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5 Questions with Hustle Belt: How can Western Michigan upset Michigan State?

Syndication: Detroit Free Press Kirthmon F. Dozier / USA TODAY NETWORK

Michigan State will host Western Michigan to kick off its 2022 football season. The game begins at 7 p.m. Eastern Time on Friday night and will be broadcast on ESPN2.

So, what should the Spartans expect from the Broncos? We spoke with Andrew Pearson of Hustle Belt — SB Nation’s home for all Mid-American Conference (MAC) teams — to get a better understanding of what Western Michigan looks like entering the 2022 campaign.

Is Western Michigan a threat to win the MAC? Which WMU players should MSU fans watch out for? Can the Broncos actually upset the Spartans? Andrew answers these questions and more.

1. What are your expectations for Western Michigan this season? Are the Broncos a contender in the MAC?

Andrew: The Broncos are a dark horse contender for the MAC West. The defense was an issue last season, but with low turnover and players coming back from injury, it needs to be the strength of the team. The offense turns over at every position except running back. Realistically their season to compete was last season and this year could see some regression. The coaches have recruited well, but this season will put that to the test.

Most Western Michigan fans who really pay attention to the team are still trying to chase the Cotton Bowl dragon and another 6-6 year is not going to be exciting to them. However, it’s probably where this team is going to end up. Going to a bowl game with good defense and a brand new, young offense is a realistic target for this year’s squad. I don’t think anyone is going undefeated in the MAC this season so maybe the Broncos can catch some teams sleeping and end up in contention. That’s the most optimistic reading of the tea leaves, though.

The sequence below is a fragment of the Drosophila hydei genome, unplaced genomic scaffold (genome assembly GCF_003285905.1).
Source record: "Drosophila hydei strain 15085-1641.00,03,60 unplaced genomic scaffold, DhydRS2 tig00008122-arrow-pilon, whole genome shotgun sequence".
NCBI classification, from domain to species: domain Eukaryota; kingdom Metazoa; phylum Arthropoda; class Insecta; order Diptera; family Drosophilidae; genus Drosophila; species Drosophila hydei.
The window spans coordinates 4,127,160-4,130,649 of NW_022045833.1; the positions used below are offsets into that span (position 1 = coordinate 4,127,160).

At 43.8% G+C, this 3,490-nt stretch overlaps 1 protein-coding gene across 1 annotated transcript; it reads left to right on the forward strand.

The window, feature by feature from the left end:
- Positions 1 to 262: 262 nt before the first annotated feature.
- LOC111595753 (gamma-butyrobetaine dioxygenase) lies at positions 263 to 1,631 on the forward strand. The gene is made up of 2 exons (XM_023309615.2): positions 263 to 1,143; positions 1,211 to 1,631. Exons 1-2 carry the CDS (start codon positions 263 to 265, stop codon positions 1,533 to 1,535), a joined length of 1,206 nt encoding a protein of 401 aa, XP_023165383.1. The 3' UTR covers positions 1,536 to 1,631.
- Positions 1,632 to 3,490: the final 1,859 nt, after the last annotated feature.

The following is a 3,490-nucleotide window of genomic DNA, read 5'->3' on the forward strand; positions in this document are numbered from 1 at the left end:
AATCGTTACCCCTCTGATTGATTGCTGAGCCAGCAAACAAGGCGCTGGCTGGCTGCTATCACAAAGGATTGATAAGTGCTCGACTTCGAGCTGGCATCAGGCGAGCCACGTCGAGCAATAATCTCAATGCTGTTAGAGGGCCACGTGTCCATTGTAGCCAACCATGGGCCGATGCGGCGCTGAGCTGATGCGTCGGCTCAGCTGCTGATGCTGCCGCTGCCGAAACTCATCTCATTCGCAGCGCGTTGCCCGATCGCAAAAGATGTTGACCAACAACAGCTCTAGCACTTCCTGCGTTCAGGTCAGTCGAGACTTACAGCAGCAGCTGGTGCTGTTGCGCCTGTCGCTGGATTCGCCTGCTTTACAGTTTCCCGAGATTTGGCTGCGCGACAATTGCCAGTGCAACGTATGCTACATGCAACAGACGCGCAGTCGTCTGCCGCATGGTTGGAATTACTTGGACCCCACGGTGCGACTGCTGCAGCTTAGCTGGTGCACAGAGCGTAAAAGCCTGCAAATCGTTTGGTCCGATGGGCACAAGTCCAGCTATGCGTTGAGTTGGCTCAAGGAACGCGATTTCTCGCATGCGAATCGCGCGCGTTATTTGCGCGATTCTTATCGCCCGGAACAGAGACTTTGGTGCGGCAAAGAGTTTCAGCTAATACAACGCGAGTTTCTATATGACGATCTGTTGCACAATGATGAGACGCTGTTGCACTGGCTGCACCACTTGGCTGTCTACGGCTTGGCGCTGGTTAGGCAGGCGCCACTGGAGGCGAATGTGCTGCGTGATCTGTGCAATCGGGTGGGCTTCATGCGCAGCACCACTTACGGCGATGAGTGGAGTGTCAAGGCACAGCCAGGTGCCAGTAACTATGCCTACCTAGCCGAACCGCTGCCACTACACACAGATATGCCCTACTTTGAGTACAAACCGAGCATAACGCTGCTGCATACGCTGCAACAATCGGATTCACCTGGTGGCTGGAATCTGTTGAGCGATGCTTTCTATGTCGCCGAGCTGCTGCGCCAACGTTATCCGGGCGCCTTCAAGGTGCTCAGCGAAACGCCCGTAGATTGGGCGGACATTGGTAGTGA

2. There are a few more storylines this year between Michigan State and Western Michigan: Jeff Thorne, the father of MSU quarterback Payton Thorne, is the offensive coordinator for WMU. Jayden Reed is a former Bronco (2018) and Payton Thorne was a Western Michigan commit at one time. Of course, it’s an intrastate battle as well. Do you feel like this game means a little bit more to WMU or that the Broncos’ players are carrying an extra chip on their shoulders this week?

Andrew: Jeff Thorne being Payton’s father and seeing Jayden Reed on the same field certainly brings extra juice to Friday’s game, but life is about managing expectations, at least to me. The Broncos want to build off the bowl win that finished the season last year. Multiple players said as much and that brought new energy to the offseason practices.

No team should ever admit defeat before the game starts, but the Broncos know what they are up against this week. WMU isn’t competing in the Big Ten, obviously, their goals for this season should be almost independent of the outcome of this game. They should aim to play well and surprise Michigan State if the opportunity is there, but if it isn’t, don’t let this game beat them twice.

3. Outside of running back and former Spartan La’Darius Jefferson, and Doak Walker Award watch list member and fellow running back Sean Tyler, who are the players to watch on Western’s offense and why?

Andrew: There are seven fresh faces on the offensive side of the ball this season. Jefferson and Tyler are going to carry the team Friday as far as they can, but they need Jack Salopek to get into a groove early.